Brandt on Leadership -- A Treasury of Cautionary Business Tales To Read Aloud

You can read these on a plane. You can read these on a train.

A friend recently observed that annoying co-workers and bad bosses are really no different than obstreperous children -- and that the best way to deal with both is with the same firm hand that transforms rampaging rugrats into upstanding young citizens, or at least college graduates off your personal payroll. This novel concept sent me to the bookstore to find classic children's books retold for the corporate scene, including:

The Grinch Who Stole The Marketing Budget: Set not at Christmas but in the year's first quarter, this re-imagined tale features newly minted VP Chester E. Grinch. From high atop Mt. Customer-Free, this former engineer looks down in loathing upon the WhoCorp of marketers and sales representatives he has inherited, convinced he can improve profitability by cutting costs associated with all those wild advertising and promotional programs approved by his predecessor just three months before:

It could be that the PowerPoint just wasn't right.
It could be, perhaps, that his boxers were too tight.
But I think that the most likely reason of all
May have been that his brain was two sizes too small....

...And the one speck of funding
He left in the budget
Was an error too small for even a marketer to fudge it.

Unfortunately, in this version the Grinch does not have an epiphany, does not return the money, and his brain does not grow three sizes that day. Or ever. Quite the contrary: After WhoCorp posts a one-year boost in profits, Chester gets promoted. The division tanks the next year, of course, and all the Who's get laid off, but the Grinch is long gone, recruited by another struggling firm. Oh, the places you'll go!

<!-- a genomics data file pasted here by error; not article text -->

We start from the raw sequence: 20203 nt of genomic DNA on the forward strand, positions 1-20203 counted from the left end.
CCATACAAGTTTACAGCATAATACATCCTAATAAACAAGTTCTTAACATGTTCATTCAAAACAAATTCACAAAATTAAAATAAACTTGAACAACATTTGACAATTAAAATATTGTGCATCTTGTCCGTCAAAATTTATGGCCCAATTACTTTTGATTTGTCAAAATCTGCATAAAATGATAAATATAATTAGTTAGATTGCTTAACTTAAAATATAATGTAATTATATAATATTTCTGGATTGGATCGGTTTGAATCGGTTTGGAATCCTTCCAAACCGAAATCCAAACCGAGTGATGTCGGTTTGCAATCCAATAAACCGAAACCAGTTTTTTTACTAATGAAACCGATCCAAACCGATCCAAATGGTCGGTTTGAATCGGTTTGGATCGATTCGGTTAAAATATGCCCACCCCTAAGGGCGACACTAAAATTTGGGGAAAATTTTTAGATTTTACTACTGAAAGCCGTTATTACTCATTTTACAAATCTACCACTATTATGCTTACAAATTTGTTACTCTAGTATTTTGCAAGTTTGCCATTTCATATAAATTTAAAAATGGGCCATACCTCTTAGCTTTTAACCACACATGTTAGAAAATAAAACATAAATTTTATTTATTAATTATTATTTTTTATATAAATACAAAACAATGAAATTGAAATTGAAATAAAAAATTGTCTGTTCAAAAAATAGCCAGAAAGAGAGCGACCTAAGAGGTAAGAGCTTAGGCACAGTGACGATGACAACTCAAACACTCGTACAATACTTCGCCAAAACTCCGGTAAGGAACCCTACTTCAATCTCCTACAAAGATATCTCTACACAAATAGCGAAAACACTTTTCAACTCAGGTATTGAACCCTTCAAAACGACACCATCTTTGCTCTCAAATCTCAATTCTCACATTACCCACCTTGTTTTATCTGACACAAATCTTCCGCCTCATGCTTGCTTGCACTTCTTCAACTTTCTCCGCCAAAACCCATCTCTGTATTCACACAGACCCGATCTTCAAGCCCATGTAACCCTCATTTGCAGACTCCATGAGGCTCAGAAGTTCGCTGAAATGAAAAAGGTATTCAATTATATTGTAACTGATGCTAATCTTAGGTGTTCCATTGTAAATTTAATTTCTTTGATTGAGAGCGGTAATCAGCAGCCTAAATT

Mrs. Piggle Wiggle and the Never-Clean-Their-Coffee-Cuppers: Those with children will remember the original books, in which a charming old lady fixes the bad habits of neighboring children with magical cures. In the new workplace edition, Mrs. Piggle Wiggle is a kindly receptionist who eliminates the annoying habits of clueless and insensitive co-workers. The Anti-Cleaning Powder Cure, for example, causes an enormous clump of fungus to appear on the desks of the Never-Clean-Their-Coffee-Cuppers, while the Helium-Inhalation Spray Cure causes the Next-Cubicle-Over-Bad-1980s-Rock-Song-Hummers to squeak like mice every time they hum, sing or speak. Sadly for Mrs. Piggle Wiggle, a 21st-century human resources department takes a dim view of poisoning, no matter how well-deserved, and fires her on the spot.

Winnie the Pooh and the Blustery CEO: In which Christopher Robin, as chief executive of Hundred Acre Wood Properties Inc., becomes Impressed With His Own Intelligence, and proceeds to become a Major Blatherer on CNBC and at conferences, prattling endlessly about New Paradigms and Tectonic Shifts in Business Models. Meanwhile, back at the Wood, Piglet's division is Completely Surrounded by Foreign Competition, Pooh is caught with his Paw-in-the-Honey-Pot, and Owl is under Very Serious Investigation by the SEC. Mr. Robin does the only honorable thing: He outsources all of their positions, sells the Hundred Acres to a Chinese conglomerate, and joins an investment bank as a Well-Connected-But-Otherwise-Unemployable-Former-CEO-Turned-Senior-Advisor.

Goodnight, Spreadsheet: In this clever re-telling of the classic bedtime story for toddlers scared of the dark, a mid-level manager repeats a soothing mantra of financial mumbo jumbo to a boardroom full of senior executives anxious about fourth-quarter results:

Goodnight, spreadsheet. Goodnight, bonus.
Goodnight to the line of credit the bank finally loaned us....

Goodnight, load-ins. Goodnight, discount.
Goodnight 12/31 PO, that we hope might still count.

The words mean nothing, of course, but like those of the original, they calm the troubled souls of those who listen, allowing them to sleep blissfully unaware while the grown-ups get back to work, cleaning up the mess the children left behind.

What, you expected a happy ending?

John R. Brandt, formerly editor-in-chief of IndustryWeek, is CEO of the Manufacturing Performance Institute, a research and consulting firm based in Shaker Heights, Ohio.

Hide comments

Comments

  • Allowed HTML tags: <em> <strong> <blockquote> <br> <p>

Plain text

  • No HTML tags allowed.
  • Web page addresses and e-mail addresses turn into links automatically.
  • Lines and paragraphs break automatically.
Publish